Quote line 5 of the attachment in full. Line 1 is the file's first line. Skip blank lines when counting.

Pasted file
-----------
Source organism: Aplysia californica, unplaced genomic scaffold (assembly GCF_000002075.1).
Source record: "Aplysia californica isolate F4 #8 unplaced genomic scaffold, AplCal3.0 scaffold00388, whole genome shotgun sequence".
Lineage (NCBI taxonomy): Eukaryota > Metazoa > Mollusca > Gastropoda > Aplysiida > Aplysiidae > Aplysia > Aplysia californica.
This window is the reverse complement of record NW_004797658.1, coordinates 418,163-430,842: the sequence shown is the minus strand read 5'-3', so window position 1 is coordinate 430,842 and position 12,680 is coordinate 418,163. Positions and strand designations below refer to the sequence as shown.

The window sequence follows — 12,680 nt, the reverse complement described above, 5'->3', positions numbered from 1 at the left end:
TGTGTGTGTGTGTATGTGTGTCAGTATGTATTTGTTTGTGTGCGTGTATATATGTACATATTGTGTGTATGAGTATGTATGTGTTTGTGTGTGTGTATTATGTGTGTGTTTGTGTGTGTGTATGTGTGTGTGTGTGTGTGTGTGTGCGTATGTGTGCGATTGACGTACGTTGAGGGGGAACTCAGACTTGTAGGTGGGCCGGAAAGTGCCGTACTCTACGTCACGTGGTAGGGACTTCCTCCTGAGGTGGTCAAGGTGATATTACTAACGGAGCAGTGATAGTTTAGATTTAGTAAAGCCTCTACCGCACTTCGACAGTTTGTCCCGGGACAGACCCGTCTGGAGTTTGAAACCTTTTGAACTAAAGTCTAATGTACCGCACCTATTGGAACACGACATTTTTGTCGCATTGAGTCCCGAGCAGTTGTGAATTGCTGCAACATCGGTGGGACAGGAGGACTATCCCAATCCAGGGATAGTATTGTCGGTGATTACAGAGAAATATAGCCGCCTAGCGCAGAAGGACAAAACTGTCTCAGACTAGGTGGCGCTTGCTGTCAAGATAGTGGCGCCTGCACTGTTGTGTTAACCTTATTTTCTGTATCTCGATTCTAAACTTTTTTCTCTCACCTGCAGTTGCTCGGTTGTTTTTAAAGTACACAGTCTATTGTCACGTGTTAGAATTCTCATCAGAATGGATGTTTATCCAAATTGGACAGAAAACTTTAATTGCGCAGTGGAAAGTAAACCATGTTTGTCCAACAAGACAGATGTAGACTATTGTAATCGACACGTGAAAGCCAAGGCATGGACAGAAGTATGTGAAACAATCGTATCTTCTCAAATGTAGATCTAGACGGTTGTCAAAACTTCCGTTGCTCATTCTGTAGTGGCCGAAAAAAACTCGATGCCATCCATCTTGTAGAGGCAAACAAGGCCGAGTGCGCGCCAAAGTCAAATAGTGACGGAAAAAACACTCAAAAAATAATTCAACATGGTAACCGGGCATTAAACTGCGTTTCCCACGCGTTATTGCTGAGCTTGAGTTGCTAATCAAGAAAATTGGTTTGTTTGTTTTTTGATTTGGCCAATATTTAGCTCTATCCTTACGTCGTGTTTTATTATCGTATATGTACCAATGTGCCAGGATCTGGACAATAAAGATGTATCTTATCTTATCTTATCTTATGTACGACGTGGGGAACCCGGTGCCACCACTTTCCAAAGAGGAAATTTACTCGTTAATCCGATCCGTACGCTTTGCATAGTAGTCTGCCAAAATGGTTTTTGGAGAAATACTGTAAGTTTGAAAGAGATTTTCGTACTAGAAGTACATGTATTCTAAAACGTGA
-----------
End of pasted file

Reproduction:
The window sequence follows — 12,680 nt, the reverse complement described above, 5'->3', positions numbered from 1 at the left end: